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American artist wants Liberias rich culture preserved

By Jonathan Grigsby
The American-African Dancer, Zicyk Baggett
The American-African Dancer, Zicyk Baggett

(mylbsonline.com/Liberia)-An American-African Dancer, Zicyk Baggett, is currently attending classes with members of the Liberia Culture Ambassadors.

Mrs. Baggett is attending the culture classes to have more insights in the country’s culture heritage, mainly folk songs and traditional dance styles.

She works with the International Foundation for Electoral Systems (IFES– Liberia).

According to the American–African dancer, she has been with the Culture Ambassadors for nearly six months now.

Mrs. Baggett said: “I am definitely getting along with the dancing aspect. I can see the way the others can twist and move their bodies and their feet, but singing the folk songs is my weakness, because the songs are sung in different vernaculars.”

She was spotted at the historical Providence Island in Monrovia while performing, along with members of the Liberia Culture Ambassadors, at the Peace and Reconciliation Culture Jamboree, organized by the Liberia National Culture Union.

The American-African dancer described Africa’s culture as ancient, distinct, deep and very rich that westerners can learn a whole lot from.

She noted: “Western culture, especially American culture, is mixed. The African culture teaches the way of life and puts people on the right path for a better tomorrow.”

The dancer wants Liberians, mainly culture dancers and artists, respect and add value to their culture, because she said: “Your country’s culture style is better than those of other West African countries, though there are some similarities.”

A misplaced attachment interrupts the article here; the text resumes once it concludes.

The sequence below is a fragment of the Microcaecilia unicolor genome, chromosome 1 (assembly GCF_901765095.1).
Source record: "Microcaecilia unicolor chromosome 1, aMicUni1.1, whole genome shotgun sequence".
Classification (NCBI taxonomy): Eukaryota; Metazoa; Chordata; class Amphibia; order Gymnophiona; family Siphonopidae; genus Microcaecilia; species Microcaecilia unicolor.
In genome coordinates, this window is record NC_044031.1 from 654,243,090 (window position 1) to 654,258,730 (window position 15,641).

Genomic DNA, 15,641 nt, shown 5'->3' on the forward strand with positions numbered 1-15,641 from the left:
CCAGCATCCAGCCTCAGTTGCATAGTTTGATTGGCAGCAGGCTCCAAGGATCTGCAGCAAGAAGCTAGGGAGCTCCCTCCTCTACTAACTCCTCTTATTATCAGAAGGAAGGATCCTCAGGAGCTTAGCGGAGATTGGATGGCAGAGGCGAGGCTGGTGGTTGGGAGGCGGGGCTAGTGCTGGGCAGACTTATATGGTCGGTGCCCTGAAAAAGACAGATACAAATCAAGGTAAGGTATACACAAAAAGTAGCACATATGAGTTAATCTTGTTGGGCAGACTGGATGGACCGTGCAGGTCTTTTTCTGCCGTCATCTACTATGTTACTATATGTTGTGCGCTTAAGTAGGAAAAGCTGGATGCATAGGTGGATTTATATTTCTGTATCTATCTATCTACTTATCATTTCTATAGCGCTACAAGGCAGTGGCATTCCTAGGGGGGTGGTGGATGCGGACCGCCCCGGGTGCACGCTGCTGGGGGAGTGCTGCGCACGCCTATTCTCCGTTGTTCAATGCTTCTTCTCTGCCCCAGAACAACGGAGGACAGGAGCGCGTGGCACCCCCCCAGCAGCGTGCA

“The African culture dance is purely participatory. The dancers sing and dance, and conversation between the dancers and drummers usually takes place similar to that of classical music performance,” she noted.

Mrs. Baggett told Liberians: “Do not allow your culture be forgetting as it is only you who can add value to your culture heritage amongst the world community.”

“Preserve your culture to be emulated by future generations for the betterment of Liberia and its people”.

“Studies have revealed that there are huge western interests, mainly Japan’s, for West African culture dance and artistry so, Liberians should do all they can to expose their culture to the rest of the global community, Mrs Baggett further noted.

The American-African dancer, who hails from Burlington, Vermont United States of America, said: “I am of the conviction that I will achieve my dream to becoming one of the best American–African culture dancers.”

The American–African female culture lover then called on the Liberian Government to ensure that the country’s culture heritage is prioritized and more attention given the Providence Island, because she added: “It is an amazing and beautiful place for performance that cannot be found in other countries.”  

Before taking up assignment in Liberia, Mrs. Baggett has been learning African tradition and dances for eighteen years in Mali, Guinea and Senegal, where she attended classes that enable her master the Mandingo dance style.

For seventeen years, she danced for a culture group, comprising American and Guinean Dancers, in America, where she taught African culture heritage in various educational institutions and communities.

Following her arrival in Liberia, Mrs. Baggett visited Buchanan, Grand Bassa County.

She loves delicious Liberian dishes such as palm butter, pumpkins soup and pepper-soup, and fond of wearing varieties of African dresses.


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